We can see that the hierachical clustering has assigned two high level clusters to the annotator embeddings. It appears that Annotator 3 and 4 share a similar style. The other annotators get assigned to the second cluster, but there also appears to be some structure here, with Annotator 0 and 1 and Annotator 2 and 5 forming two subclusters.

# Clustering of model predictions¶

We have to be careful when interpreting these results, though. We can't safely assume that low euclidean distances in the annotator embeddings are equivalent with similar annotation styles.

The annotator embeddings are used in the final component of the model, but there are still several fully connected layers with nonlinearities in this final component.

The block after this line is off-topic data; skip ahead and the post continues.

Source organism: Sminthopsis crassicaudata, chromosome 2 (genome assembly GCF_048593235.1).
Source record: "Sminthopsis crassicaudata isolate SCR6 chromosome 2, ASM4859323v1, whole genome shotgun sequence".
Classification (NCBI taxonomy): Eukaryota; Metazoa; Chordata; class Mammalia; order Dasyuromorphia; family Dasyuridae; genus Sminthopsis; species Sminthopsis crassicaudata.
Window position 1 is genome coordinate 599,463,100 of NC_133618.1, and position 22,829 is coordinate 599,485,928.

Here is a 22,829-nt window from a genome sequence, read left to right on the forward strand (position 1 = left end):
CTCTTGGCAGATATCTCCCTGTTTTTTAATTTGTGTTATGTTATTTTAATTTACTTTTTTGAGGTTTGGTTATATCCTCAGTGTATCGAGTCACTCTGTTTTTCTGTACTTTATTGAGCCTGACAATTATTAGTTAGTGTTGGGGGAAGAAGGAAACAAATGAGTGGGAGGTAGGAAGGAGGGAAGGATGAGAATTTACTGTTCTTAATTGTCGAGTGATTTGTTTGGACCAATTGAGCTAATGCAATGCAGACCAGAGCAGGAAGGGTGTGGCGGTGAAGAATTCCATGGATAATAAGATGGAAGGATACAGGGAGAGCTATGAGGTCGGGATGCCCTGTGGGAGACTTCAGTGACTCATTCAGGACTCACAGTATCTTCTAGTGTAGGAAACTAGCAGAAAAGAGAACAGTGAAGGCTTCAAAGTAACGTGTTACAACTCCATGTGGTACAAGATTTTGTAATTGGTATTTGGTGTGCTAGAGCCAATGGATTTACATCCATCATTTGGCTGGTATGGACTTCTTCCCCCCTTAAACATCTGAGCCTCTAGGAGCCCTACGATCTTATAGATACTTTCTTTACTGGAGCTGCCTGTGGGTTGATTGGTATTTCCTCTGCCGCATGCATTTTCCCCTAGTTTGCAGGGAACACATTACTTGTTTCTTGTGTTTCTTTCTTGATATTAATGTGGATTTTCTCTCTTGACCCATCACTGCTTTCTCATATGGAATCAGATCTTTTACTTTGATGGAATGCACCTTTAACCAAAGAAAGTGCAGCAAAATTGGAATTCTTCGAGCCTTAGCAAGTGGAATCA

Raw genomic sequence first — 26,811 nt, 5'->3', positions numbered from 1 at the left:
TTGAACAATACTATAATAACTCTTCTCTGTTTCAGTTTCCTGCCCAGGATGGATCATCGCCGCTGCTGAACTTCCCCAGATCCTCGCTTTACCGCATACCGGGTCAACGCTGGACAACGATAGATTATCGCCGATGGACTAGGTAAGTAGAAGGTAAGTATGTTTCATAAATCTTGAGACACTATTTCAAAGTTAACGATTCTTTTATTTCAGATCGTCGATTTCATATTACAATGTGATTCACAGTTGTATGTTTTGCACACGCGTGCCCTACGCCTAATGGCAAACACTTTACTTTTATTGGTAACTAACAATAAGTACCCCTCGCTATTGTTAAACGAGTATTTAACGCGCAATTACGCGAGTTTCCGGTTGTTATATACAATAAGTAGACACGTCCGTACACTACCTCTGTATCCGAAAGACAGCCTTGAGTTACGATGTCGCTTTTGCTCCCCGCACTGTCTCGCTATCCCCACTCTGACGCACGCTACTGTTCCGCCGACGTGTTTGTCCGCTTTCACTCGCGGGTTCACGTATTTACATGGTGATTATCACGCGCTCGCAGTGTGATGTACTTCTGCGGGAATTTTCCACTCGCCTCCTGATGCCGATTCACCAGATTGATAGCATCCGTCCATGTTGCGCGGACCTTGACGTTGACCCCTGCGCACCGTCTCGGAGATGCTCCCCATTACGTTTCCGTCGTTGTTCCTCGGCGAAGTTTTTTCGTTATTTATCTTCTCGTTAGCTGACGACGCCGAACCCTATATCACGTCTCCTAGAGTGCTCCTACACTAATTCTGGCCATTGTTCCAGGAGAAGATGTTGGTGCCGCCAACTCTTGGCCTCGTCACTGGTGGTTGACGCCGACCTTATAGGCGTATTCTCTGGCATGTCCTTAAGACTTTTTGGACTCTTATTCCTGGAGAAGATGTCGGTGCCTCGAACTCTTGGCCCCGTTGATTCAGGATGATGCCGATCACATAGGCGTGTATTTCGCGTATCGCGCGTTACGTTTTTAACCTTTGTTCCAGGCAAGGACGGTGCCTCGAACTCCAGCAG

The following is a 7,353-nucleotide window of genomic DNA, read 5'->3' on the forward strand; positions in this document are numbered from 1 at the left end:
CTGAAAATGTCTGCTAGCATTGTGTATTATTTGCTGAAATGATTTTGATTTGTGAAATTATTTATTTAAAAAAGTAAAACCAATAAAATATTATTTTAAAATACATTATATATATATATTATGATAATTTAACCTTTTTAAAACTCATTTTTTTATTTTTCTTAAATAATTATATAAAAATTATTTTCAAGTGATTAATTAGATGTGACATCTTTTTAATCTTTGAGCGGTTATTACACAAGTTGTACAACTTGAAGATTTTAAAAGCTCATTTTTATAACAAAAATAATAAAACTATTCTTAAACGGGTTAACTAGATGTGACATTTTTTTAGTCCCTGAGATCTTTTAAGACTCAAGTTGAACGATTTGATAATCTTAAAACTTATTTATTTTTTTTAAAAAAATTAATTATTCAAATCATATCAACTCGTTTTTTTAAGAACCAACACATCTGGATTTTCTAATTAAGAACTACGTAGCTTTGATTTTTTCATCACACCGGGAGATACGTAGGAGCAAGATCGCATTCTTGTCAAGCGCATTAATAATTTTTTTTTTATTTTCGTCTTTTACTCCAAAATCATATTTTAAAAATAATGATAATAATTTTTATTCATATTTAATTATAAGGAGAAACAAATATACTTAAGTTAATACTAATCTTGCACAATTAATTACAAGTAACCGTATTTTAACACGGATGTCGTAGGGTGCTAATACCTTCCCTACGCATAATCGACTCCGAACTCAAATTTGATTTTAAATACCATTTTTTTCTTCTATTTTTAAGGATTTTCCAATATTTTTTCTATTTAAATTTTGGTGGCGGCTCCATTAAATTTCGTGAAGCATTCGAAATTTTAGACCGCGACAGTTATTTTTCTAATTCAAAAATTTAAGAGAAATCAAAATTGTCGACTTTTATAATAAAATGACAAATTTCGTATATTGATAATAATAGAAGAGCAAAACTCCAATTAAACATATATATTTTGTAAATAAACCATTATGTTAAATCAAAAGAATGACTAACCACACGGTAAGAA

We can verify our previous results by clustering the predictions of to model for the different annotators.

The `TrainingResults`

object we've loaded above already contains the predictions of the model for all test videos and all annotators.

```
# sequence IDs from all test videos
sequences = list(training_result.test_predictions.keys())
```

Due to the size of the predictions, we now have to calculate the distance matrix manually.

The model predictions are stored as compressed numpy arrays, so we need a bit of boilerplate code to load them:

```
distances = []
# iterate over all test video sequence IDs
for sequence_id in sequences:
# this will store the probabilites the model assigns to each class for each
# frame, for each annotator
predictions_by_annotator = []
# iterate over all annotators
for annotator_id in annotators:
# the results are stored as compressed numpy arrays, so we need to load
# them into a BytesIO object first s.t. numpy.load can read them like a
# normal file
compressed_results = io.BytesIO(
training_result.test_logits[sequence_id][annotator_id]
)
# we can now load the model predictions for the current video and